Bearing Witness Through Fiction

A small group of students and faculty from the International Languages and Cultures department gathered in a classroom in Montgomery Hall on the afternoon of February 4 for a presentation by Elizabeth Applegate, a doctoral candidate in French at New York University.

Applegate prefaced her presentation, entitled “Bearing Witness Through Fiction: The Rwandan Genocide in Gilbert Gatore’s The Past Ahead” by thanking the faculty for a “warm welcome at St. Mary’s.”

She then proceeded to introduce her dissertation, which is based on the question “What does it mean to bear witness to genocide through literature?”

Through this question, Applegate questions whether survivors are the only ones who have the right to be witnesses to genocide, or if the readers of an account of genocide can also become witnesses through hearing a testimony of the events.

Applegate’s presentation was centered The Past Ahead (in French, Le passé devant soi) a novel by Rwandan writer Gilbert Gatore, who fled Rwanda during its civil war when he was 13.

As a boy, Gatore kept a journal recounting the violence he witnessed during the early 1990s.

The journal was lost in the succeeding years, so Gatore turned to fiction to regain the memories of his experiences.

Gatore is the only Rwandan writer to recount the genocide in the form of a novel.

According to Applegate, this was surprising because African writers are generally politically involved, and write about the misunderstandings and injustices imposed by African or Western rule.

The Rwandan genocide was virtually untouched by African writers, both during and after the civil war.

It was not until 1998, when a literary project named “Fest Africa” challenged ten African writers to publish works about the Rwandan genocide.

The Past Ahead differs from these other works in that it’s author is Rwandan and it’s subject matter is controversial.

The novel focuses on the lives of two post-genocide Rwandans: Isaro, a young woman who is adopted by a French family, and Niko, an older man still living in Rwanda who is haunted by the murderous crimes he committed during the war.

Applegate said that Niko’s past sins are not revealed until later in the novel, causing the reader to abruptly reevaluate their original perception of Niko as the pathetic poverty-stricken victim.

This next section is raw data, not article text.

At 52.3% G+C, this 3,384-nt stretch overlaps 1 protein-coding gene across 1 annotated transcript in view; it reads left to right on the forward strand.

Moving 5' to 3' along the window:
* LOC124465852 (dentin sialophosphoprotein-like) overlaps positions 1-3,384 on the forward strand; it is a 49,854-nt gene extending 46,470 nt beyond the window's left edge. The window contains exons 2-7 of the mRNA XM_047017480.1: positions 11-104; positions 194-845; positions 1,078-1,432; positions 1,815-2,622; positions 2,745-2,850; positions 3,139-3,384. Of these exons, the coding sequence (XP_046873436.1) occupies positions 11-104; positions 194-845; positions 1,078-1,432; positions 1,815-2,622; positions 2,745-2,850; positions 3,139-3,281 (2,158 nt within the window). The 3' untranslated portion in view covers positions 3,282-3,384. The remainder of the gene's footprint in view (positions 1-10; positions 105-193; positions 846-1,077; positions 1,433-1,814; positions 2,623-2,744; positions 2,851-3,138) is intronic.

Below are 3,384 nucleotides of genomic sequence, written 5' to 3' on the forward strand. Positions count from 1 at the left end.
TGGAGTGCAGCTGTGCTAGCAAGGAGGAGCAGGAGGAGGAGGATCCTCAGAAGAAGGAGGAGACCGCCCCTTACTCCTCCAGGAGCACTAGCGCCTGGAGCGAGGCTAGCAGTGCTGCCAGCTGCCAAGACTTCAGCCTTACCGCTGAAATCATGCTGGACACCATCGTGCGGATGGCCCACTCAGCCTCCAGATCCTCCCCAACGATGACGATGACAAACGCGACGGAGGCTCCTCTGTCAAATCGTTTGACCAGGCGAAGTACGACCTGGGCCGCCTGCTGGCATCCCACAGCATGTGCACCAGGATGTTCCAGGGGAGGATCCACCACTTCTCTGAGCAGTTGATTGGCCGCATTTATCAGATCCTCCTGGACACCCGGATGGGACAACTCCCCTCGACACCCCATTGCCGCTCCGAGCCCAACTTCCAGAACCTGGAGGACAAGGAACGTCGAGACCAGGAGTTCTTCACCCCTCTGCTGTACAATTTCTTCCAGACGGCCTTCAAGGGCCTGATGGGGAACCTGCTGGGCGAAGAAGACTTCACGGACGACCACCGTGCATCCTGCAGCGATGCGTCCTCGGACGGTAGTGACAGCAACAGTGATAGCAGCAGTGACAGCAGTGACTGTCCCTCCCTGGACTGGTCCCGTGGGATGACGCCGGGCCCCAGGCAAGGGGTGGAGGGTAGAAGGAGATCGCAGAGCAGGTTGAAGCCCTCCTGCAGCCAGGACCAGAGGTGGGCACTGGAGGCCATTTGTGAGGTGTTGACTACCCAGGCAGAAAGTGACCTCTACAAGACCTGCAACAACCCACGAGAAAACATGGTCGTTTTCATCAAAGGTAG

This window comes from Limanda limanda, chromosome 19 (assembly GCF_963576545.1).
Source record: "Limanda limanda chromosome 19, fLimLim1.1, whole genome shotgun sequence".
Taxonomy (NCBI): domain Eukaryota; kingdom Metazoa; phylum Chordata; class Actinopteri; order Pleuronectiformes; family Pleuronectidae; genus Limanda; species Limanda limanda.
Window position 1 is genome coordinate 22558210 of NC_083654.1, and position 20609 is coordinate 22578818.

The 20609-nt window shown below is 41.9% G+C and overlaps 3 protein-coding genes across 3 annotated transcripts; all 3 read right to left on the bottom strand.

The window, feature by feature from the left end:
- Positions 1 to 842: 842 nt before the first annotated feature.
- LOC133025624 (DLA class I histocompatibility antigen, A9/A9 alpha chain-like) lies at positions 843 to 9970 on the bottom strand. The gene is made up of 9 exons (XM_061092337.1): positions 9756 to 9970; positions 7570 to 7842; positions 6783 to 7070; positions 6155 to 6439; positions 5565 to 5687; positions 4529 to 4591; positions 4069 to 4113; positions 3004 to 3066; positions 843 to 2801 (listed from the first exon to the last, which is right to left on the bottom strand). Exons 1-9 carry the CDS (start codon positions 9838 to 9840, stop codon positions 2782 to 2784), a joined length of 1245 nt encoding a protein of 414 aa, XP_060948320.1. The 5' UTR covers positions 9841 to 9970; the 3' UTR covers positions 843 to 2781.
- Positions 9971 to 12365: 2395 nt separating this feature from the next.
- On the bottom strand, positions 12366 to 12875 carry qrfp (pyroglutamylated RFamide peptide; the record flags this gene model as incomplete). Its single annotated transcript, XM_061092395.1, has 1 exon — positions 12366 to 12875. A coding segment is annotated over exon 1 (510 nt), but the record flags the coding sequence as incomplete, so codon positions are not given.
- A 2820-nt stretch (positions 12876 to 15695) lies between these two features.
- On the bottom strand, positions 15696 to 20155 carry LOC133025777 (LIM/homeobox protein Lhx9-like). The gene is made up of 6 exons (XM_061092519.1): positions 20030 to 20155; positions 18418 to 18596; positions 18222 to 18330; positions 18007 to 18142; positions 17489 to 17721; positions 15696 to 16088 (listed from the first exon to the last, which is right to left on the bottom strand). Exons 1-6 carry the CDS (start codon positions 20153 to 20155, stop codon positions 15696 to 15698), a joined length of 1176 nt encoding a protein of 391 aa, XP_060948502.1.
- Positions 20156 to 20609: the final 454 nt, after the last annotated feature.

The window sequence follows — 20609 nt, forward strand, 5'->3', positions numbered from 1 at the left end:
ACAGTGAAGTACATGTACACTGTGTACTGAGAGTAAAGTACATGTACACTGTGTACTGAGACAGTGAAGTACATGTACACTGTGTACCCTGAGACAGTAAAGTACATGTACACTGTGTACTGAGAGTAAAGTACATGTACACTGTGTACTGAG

Not only were critics and survivors of genocide shocked that Gatore had made the reader empathize with the killer, but they were also outraged that the link between the victim and the killer is strengthened: later in the novel, it is revealed that Isaro has returned to Rwanda to document testimonies from victims and perpetrators, including Nico, meaning that all of the parts of the novel written from Nico’s perspecitve is “written” by Isaro.

Applegate disagrees with this assessment of Gatore’s work as unethical, and believes that  the lyrical and literary merit of the novel is enough to exonerate Gatore of any artistic license he took with the heavy material he chose to work with.

By the end of the novel, Nico is dead from starvation and loneliness, and Isaro, unable to contend with her demons, commits suicide.

In spite of this grim ending, Applegate believes that Gatore’s message is not as pessimistic as it is on the surface.

She theorizes that Gatore’s purpose was to convey hope about reimagining the world, amidst critical claims that his attempt to understand the mind of a killer is “unrealistic.”

Much like traditional politically-involved African writers,  Applegate states that Gatore is providing his stories to reach the ears of Westerners who are unlearned in African historical and cultural matters.

Applegate was lucky enough to interview Gatore himself.

He is currently planning to write a second novel, although its release has been delayed because he did not want to write about Rwanda again, in opposition to his publisher’s wishes.

It is Gatore’s and Applegate’s sincere hope that Gatore is not “boxed in”  to the category of  the “African writer,” and that he is instead elevated to the status of the “world writer.”

Of the lecture, senior Mary Donohue said “ I found it interesting because [Applegate] is a candidate in French and I have never taken a French class, but [her lecture] transcends so many areas.”

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